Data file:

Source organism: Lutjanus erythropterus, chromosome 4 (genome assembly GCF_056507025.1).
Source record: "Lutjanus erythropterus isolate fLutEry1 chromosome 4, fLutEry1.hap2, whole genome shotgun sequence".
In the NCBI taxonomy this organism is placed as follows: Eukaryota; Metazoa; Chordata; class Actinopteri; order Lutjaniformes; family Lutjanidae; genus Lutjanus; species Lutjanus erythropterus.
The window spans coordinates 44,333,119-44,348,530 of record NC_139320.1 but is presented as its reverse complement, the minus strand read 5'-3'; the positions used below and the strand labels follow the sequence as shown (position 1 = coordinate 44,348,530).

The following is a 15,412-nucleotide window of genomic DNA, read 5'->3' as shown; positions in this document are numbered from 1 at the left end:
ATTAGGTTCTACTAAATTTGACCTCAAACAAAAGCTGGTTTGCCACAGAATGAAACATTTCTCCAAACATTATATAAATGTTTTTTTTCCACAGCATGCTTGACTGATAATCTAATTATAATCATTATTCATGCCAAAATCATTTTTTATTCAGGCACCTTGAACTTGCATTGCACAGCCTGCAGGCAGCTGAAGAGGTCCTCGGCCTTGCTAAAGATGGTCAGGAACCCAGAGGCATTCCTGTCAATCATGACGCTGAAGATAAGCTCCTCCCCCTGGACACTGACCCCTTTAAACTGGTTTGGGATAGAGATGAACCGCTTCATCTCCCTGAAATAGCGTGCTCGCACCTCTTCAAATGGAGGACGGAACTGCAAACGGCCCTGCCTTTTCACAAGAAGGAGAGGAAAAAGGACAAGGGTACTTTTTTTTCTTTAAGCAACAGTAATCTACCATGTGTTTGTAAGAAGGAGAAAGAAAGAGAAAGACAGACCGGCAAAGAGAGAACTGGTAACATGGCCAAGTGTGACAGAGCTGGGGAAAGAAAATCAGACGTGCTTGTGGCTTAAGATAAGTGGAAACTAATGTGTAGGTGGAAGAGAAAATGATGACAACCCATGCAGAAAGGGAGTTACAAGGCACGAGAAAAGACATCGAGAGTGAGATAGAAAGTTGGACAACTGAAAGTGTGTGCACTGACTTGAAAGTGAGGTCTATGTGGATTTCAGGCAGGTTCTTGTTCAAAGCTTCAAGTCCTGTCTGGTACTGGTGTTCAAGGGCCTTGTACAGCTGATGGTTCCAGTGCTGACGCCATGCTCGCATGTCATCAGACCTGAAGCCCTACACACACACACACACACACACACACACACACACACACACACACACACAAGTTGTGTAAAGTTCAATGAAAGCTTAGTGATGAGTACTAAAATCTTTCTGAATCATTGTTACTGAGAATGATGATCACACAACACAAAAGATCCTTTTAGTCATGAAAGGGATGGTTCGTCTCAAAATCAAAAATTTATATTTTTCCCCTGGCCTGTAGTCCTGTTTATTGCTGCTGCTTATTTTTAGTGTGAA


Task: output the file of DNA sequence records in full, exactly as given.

Source organism: Lutjanus erythropterus, chromosome 4 (genome assembly GCF_056507025.1).
Source record: "Lutjanus erythropterus isolate fLutEry1 chromosome 4, fLutEry1.hap2, whole genome shotgun sequence".
In the NCBI taxonomy this organism is placed as follows: Eukaryota; Metazoa; Chordata; class Actinopteri; order Lutjaniformes; family Lutjanidae; genus Lutjanus; species Lutjanus erythropterus.
The window spans coordinates 44,333,119-44,348,530 of record NC_139320.1 but is presented as its reverse complement, the minus strand read 5'-3'; the positions used below and the strand labels follow the sequence as shown (position 1 = coordinate 44,348,530).

The following is a 15,412-nucleotide window of genomic DNA, read 5'->3' as shown; positions in this document are numbered from 1 at the left end:
ATTAGGTTCTACTAAATTTGACCTCAAACAAAAGCTGGTTTGCCACAGAATGAAACATTTCTCCAAACATTATATAAATGTTTTTTTTCCACAGCATGCTTGACTGATAATCTAATTATAATCATTATTCATGCCAAAATCATTTTTTATTCAGGCACCTTGAACTTGCATTGCACAGCCTGCAGGCAGCTGAAGAGGTCCTCGGCCTTGCTAAAGATGGTCAGGAACCCAGAGGCATTCCTGTCAATCATGACGCTGAAGATAAGCTCCTCCCCCTGGACACTGACCCCTTTAAACTGGTTTGGGATAGAGATGAACCGCTTCATCTCCCTGAAATAGCGTGCTCGCACCTCTTCAAATGGAGGACGGAACTGCAAACGGCCCTGCCTTTTCACAAGAAGGAGAGGAAAAAGGACAAGGGTACTTTTTTTTCTTTAAGCAACAGTAATCTACCATGTGTTTGTAAGAAGGAGAAAGAAAGAGAAAGACAGACCGGCAAAGAGAGAACTGGTAACATGGCCAAGTGTGACAGAGCTGGGGAAAGAAAATCAGACGTGCTTGTGGCTTAAGATAAGTGGAAACTAATGTGTAGGTGGAAGAGAAAATGATGACAACCCATGCAGAAAGGGAGTTACAAGGCACGAGAAAAGACATCGAGAGTGAGATAGAAAGTTGGACAACTGAAAGTGTGTGCACTGACTTGAAAGTGAGGTCTATGTGGATTTCAGGCAGGTTCTTGTTCAAAGCTTCAAGTCCTGTCTGGTACTGGTGTTCAAGGGCCTTGTACAGCTGATGGTTCCAGTGCTGACGCCATGCTCGCATGTCATCAGACCTGAAGCCCTACACACACACACACACACACACACACACACACACACACACACACACACAAGTTGTGTAAAGTTCAATGAAAGCTTAGTGATGAGTACTAAAATCTTTCTGAATCATTGTTACTGAGAATGATGATCACACAACACAAAAGATCCTTTTAGTCATGAAAGGGATGGTTCGTCTCAAAATCAAAAATTTATATTTTTCCCCTGGCCTGTAGTCCTGTTTATTGCTGCTGCTTATTTTTAGTGTGAA